Yes, a lot of that still goes on, thanks to automation and tracking software. But it feels a lot less… personal. When was the last time someone in your neighborhood supermarket called you by name? When was the last time you walked into a shop and the shopkeeper said, “That (insert product name here) you like so much just came in. I set a couple aside for you.”
That’s the kind of customer relationships we can build now, thanks to demographics information and customer relationship management software. We can track customer’s interests, buying habits and more. (Yes, it’s a bit creepy, but stick with me here.)
We can use that information to segment our customer base and send them the specific information they want. Here’s an example from Pat Flynn.
Pat sends this great Welcome email that talks about serving his audience. (If you’ve never seen it, I recommend that you subscribe to his email list, just to see this welcome email.) He tells you straight off that he’s here to help you, and if his emails aren’t serving you, please unsubscribe. He doesn’t want you to waste his time.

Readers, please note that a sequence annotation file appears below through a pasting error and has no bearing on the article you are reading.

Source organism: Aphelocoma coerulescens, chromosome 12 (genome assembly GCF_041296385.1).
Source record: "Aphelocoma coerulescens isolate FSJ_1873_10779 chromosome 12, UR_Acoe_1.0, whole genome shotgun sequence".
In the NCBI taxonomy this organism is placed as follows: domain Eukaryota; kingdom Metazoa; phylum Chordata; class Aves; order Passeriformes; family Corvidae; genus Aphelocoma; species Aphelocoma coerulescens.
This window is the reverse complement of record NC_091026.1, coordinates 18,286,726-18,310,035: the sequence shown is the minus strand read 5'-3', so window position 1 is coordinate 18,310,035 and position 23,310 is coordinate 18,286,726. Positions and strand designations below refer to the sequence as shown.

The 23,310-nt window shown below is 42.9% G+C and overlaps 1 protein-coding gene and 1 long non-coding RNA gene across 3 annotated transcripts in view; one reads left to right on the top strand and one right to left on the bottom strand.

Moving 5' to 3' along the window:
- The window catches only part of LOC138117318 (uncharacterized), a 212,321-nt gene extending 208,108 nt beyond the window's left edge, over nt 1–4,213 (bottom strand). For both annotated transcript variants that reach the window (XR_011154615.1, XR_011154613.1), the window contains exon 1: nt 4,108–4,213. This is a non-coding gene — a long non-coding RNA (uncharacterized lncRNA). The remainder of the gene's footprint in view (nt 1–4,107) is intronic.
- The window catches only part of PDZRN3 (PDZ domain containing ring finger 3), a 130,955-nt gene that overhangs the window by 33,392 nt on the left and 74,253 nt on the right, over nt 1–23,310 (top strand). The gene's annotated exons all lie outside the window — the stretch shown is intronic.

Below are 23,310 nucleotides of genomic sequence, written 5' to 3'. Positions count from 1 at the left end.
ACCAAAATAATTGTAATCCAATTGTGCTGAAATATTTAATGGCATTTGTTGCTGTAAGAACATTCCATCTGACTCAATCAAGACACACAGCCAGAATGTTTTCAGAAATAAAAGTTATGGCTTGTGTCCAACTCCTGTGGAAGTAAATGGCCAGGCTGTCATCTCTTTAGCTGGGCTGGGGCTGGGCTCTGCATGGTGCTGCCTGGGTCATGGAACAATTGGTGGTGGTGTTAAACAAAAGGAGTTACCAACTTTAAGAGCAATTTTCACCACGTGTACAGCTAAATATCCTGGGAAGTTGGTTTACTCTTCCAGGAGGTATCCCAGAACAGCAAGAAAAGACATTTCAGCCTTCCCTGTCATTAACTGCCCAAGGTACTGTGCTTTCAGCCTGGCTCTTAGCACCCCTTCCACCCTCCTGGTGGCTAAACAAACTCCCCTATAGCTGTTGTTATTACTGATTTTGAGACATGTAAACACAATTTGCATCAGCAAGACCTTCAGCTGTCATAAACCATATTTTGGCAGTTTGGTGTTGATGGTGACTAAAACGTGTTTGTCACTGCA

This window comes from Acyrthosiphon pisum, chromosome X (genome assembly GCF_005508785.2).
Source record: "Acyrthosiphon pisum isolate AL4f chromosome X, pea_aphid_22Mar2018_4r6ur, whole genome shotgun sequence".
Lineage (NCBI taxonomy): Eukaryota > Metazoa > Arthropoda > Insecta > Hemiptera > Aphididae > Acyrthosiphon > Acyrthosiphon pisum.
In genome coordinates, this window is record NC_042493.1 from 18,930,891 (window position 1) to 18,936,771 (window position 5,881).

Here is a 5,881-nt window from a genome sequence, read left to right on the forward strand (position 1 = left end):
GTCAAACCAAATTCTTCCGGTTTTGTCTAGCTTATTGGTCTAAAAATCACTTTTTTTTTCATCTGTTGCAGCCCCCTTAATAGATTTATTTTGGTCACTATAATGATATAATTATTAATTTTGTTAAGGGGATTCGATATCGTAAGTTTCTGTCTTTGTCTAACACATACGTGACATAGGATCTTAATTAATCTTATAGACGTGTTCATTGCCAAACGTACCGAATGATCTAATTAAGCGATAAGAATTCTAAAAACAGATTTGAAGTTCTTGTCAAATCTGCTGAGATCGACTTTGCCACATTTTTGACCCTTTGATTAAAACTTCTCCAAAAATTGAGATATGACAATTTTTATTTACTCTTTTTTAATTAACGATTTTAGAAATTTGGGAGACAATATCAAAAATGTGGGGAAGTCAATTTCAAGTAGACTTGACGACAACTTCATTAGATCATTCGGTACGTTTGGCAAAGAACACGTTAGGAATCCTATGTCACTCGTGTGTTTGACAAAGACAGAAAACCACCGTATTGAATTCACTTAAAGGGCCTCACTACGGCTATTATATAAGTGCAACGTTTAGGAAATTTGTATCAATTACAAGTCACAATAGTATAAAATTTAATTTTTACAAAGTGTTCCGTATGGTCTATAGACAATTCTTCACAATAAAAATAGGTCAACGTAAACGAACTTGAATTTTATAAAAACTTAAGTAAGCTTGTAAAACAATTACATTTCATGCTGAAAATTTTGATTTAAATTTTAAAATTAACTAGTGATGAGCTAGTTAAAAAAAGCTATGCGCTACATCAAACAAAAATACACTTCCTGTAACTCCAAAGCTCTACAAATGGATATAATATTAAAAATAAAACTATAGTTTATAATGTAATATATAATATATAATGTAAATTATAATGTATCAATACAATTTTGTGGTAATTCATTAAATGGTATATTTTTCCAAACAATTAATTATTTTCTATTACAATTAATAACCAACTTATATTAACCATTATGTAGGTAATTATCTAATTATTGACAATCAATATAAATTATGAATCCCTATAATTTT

Then, he segments new subscribers so he knows what to send them, using this section of his email:
He deliberately asks you which stage you’re at in your business, so he knows what kind of content to send you. He’s building a customer relationship with you where you are.
(FYI, I’m pretty sure Pat uses Leadlinks from Leadpages to segment his list quickly and easily.)
I confess that whenever I get an email from Pat, I usually open it and read it within the first 24 hours. Why? Because I know it will speak to something I’m going through right now as a business owner. Because I know Pat has experience that will help me overcome my problems.
He’s speaking to me as a person, not just an available source of revenue.
(To Pat’s credit, he doesn’t sell anything directly. His website is Smart Passive Income and it shows folks how to make a good living off of creating great content and selling other people’s products.)
He’s continuing that Person to Person, or P to P, relationship every time he sends me an email. And I love it. I’ve directed several people to his website as a resource for various issues. Just today, I sent someone the link for his podcasting guide. And I’m telling you about him in this blog post.
Pat is investing in me, so I invest in him, even if we’re only giving each other time.
That’s a strong customer relationship. I’ll be more likely to buy products that Pat recommends, especially knowing he gets an affiliate payment because I bought through him.